WALKING TO SANTIAGO DE COMPOSTELA in northern Spain has become an increasingly popular activity in recent years. In fact, 5,279 Canadians obtained a Compostela — the certificate that rewards those who complete the required minimum 100km from Sarria to Santiago de Compostela — in 2019. They don’t make the walk alone — 20,652 Americans did it in 2019, as well, and so did another 146,350 Spaniards. And expectations are that 2022 will see a strong return to those pre-COVID figures.
The Spanish portion of the route, curiously known as the Camino Frances, begins on the French border at Saint-Jean-Pied-de-Port and runs 780km to Santiago de Compostela. Four to six weeks is average time to complete this walk. Many pilgrims start in France, some at Le Puy, but there are other options for those with more time. There’s also a Portuguese route, approaching Santiago from the south, and a northern coastal route, farther north than the Camino Frances.
Above: Signposts point the way for pilgrims walking along the Camino de Santiago.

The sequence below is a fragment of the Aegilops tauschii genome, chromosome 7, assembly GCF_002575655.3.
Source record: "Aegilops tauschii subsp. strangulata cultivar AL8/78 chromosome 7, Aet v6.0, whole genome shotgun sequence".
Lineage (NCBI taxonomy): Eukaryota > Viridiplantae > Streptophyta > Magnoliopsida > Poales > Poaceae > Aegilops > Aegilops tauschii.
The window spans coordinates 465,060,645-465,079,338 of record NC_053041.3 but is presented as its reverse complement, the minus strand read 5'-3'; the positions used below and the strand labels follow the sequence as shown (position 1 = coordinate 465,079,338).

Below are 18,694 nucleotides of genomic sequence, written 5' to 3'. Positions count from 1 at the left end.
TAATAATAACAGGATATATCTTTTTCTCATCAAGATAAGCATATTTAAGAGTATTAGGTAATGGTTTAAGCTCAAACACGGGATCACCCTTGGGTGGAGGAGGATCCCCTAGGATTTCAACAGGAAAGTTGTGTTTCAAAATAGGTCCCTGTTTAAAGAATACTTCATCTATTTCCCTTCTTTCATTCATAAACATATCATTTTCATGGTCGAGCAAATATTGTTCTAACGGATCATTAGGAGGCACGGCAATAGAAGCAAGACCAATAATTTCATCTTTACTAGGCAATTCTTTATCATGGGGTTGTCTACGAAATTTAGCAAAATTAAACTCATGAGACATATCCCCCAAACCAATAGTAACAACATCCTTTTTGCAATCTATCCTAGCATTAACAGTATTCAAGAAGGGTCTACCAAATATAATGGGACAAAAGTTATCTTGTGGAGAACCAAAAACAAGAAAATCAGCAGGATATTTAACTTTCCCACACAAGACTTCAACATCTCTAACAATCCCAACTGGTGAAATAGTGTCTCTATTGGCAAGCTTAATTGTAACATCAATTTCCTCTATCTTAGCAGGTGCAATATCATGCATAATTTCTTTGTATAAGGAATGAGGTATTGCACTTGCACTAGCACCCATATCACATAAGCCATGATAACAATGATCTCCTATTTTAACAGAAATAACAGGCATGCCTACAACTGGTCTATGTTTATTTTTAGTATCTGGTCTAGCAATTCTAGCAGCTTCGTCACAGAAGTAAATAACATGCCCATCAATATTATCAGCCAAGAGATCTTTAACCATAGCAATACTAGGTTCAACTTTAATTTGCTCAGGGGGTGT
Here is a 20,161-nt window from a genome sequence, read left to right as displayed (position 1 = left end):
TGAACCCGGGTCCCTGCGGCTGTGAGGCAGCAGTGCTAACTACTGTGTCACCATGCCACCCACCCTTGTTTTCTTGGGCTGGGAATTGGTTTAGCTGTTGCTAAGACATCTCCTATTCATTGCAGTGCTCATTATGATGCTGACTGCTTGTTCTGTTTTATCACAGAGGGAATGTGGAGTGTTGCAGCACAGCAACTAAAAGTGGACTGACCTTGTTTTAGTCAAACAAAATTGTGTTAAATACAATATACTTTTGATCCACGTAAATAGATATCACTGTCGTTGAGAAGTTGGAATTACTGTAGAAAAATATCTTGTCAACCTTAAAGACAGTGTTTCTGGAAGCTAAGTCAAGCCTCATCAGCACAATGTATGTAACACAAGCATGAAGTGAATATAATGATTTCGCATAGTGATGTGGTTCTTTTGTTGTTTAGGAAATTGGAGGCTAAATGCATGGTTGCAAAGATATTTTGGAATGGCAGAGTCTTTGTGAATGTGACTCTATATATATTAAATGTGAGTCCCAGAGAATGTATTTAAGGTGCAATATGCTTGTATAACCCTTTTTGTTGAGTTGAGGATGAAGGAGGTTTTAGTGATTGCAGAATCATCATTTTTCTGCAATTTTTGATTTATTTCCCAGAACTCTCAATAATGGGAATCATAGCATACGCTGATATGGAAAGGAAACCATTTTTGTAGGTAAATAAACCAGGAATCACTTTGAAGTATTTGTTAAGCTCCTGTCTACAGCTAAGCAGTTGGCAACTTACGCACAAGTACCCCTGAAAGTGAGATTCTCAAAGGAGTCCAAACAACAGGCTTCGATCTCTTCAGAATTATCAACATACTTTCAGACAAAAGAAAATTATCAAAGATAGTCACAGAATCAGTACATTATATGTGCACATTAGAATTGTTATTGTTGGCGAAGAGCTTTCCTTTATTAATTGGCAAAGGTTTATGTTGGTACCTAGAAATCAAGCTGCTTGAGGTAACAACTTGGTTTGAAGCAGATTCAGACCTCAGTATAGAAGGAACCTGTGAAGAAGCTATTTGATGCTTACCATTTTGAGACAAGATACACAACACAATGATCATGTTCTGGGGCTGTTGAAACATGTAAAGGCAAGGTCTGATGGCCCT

Some hike for religious reasons, to see the reliquary in the cathedral in Santiago reputed to contain the bones of Saint James the Apostle. Others do it for “cultural” reasons, to experience Spanish food, scenery and personal contacts along the way. Some hike to have time alone to assess their current situation in life, to set new goals and personal objectives. No matter what the motivation, all are referred to as pilgrims.
A friendly camaraderie prevails along the path, warmed by the “buen camino” greeting that pilgrims exchange as they meet or pass one another.
I didn’t have time to hike 780km, and well into retirement I didn’t think I needed to reassess my life’s goals. I also was pretty sure I didn’t want to spend my nights in the low-budget albergues (dormitory-like hostels) along the way after carrying a 14kg backpack all day. I found there are numerous companies ready to handle the logistics for you, moving your luggage from place to place and transporting you at the end of the day to more comfortable, conventional lodging than that provided to the truly-committed pilgrim. Many of these companies will transport you to the most scenic or historically interesting parts of the trail, making efficient use of limited time.
There are pros and cons to this approach.